Thursday, August 30, 2018

Mozambique cuts rate 8th time as inflation in single digits

      Mozambique's central bank lowered its monetary policy rate for the eight consecutive time as its outlook for inflation points to single digits with no signs that aggregate demand will create significant price pressures.
      The Bank of Mozambique (BM) cut its MIMO rate (monetary policy rate) by 75 basis points to 15.00 percent and has now cut it by 675 points since April 2017 when MIMO became the new policy rate and set at 21.75 percent.
      "The MPC considers that the current stance of monetary policy is appropriate in its contribution to the preservation of macroeconomic stability," BM said.
      In addition to the rate cut, BM raised the reserve ratio for banks' liabilities in foreign currency by 500 basis points to 27.00 percent due to "volatility in the foreign exchange market."
      The reserve ratio for liabilities in the metical was maintained at 14.0 percent.
       Mozambique's inflation rate rose to 4.73 percent in July from 4.4 percent due to higher administered prices amid slower growth in food prices.
      Taking into account the recent upward revision of regulated prices of goods and service, particularly electricity and water prices, BM said its forecast post to single digit inflation over the nexts eight quarters.
      The economy expanded by an annual 3.3 percent in the second quarter, up form 3.2 percent in the first quarter, supported by agriculture, mining, social services and public administration.
       Although BM said a decline in electricity and water services, construction, hotels and restaurants curbed economic activity, it added business expectations remain positive.
       Earlier this month the International Monetary Fund (IMF) said the central bank still had room to lower its rates but added this should be done cautiously given the uncertainties in the global economy and the electoral cycle in Mozambique.
       The IMF forecast growth this year of 3.5 to 4.0 percent, rising to 4.0 - 4.5 percent in 2019, supported by further cuts in interest rates given the benign outlook for inflation, which is forecast to average 6.5 percent this year and then 5.5 percent in 2019.
       Mozambique's international reserves are forecast to remain at comfortable levels this year and next, IMF said.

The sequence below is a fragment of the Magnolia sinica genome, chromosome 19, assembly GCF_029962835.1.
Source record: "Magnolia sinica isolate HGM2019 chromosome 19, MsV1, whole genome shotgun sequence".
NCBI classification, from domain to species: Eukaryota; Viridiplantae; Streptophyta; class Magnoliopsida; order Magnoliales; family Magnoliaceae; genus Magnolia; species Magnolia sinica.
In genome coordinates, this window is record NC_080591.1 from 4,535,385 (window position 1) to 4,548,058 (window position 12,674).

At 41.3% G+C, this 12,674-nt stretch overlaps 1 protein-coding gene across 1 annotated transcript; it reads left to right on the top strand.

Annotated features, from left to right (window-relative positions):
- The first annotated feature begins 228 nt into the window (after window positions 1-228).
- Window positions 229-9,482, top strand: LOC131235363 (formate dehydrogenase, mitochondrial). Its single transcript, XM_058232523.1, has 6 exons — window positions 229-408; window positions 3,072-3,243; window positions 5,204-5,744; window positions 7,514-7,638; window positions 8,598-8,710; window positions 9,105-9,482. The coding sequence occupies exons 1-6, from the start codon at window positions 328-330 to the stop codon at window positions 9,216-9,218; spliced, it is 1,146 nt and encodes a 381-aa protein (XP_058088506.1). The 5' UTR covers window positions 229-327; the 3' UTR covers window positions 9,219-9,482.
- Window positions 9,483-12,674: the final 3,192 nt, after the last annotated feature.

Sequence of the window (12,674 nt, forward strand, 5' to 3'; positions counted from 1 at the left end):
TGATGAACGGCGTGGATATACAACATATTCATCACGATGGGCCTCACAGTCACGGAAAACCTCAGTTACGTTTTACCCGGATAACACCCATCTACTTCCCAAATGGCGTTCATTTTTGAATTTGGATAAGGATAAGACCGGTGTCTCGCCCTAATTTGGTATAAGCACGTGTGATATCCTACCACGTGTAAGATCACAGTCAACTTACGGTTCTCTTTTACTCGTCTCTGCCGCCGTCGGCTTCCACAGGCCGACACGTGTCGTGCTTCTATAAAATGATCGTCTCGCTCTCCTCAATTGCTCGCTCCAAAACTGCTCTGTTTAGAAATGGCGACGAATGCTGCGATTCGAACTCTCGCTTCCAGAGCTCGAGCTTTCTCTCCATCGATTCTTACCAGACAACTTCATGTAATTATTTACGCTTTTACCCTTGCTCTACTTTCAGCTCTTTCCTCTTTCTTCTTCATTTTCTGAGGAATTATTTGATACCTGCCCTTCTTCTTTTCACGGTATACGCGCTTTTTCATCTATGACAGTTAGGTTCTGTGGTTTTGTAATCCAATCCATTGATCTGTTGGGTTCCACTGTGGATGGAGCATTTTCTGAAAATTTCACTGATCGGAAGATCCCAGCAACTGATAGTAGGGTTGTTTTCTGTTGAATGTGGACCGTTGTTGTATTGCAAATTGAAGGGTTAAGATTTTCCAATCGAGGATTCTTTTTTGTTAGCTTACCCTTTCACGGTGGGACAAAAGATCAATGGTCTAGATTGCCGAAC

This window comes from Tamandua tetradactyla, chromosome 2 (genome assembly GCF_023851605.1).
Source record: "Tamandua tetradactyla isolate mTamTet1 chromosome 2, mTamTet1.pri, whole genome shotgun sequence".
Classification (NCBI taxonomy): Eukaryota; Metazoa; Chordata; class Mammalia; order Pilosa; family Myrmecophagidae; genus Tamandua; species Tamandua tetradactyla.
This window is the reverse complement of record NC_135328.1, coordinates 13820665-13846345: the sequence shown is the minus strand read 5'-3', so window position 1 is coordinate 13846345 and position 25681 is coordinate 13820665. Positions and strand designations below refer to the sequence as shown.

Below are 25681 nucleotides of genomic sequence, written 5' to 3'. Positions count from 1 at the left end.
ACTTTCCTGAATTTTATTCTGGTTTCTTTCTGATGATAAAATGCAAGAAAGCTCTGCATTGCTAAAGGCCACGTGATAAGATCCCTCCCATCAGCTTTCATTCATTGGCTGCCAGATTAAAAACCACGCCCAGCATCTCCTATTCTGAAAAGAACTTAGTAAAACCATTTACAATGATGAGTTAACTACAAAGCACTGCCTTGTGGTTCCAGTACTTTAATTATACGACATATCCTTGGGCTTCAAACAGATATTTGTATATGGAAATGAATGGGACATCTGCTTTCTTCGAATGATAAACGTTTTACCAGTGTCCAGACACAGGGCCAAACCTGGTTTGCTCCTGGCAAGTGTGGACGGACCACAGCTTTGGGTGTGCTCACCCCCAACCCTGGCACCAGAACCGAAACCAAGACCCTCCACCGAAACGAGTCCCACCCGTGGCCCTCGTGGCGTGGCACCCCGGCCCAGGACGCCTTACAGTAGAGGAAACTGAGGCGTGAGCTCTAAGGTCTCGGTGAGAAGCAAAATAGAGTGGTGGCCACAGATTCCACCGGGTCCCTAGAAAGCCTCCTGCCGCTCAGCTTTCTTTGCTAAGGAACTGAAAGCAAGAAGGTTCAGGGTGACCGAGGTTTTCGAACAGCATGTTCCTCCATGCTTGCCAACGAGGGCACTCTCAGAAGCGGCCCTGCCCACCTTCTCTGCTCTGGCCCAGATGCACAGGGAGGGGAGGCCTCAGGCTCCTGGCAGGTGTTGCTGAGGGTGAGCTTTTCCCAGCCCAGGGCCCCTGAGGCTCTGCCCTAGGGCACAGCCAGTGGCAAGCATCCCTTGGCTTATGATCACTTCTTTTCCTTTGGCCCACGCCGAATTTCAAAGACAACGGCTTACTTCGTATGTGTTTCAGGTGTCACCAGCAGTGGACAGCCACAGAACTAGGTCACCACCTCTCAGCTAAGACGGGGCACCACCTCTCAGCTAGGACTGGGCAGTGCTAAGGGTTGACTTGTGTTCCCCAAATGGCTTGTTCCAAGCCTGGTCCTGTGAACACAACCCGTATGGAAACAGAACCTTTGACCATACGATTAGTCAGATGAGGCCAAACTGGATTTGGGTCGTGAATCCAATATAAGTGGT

The Bank of Mozambique issued the following statement:
"The Monetary Policy Committee (MPC) of the Bank of Mozambique, gathered today, has decided to cut the key lending rate, MIMO rate, by 75 basis points to 15.00 per cent.
Additionally, in view of the volatility observed in the foreign exchange market, it increased the Reserve Requirement ratio for liabilities expressed in foreign currency by 500 basis points to 27.00% while keeping the liabilities expressed in domestic currency at 14.00% as well as the Standing Lending Facility (SLF) rate at 18.00%, and the Standing Deposit Facility at 12.00 per cent.

The assessment of the short- and medium-term outlook indicates the maintenance of single-digit inflation in a context where there is no evidence that the current level of aggregate demand could create significant price pressures, thus justifying a reduction in the MIMO rate. The MPC considers that the current stance of monetary policy is appropriate in its contribution to the preservation of macroeconomic stability. Despite the slight acceleration verified in July, annual inflation remains low.

Information related to July 2018 indicates that annual inflation, as measured by the variation of the Consumer Price Index (CPI) of Mozambique, stood at 4.73%, after 4.40% in the previous month, and 16.17%, in July 2017. This trend reflects the increases in administered prices in a scenario in which the less pronounced increase in food prices contributes to slow down inflation GDP continues to grow in a diversified and moderate manner. In the second quarter of 2018, Gross Domestic Product (GDP) grew 3.4% year-on-year, against 3.2% in the previous quarter and 3.8% in the same period of 2017. The sectors of agriculture, mining industry, social services and public administration were decisive for the performance of economic activity in the period under review.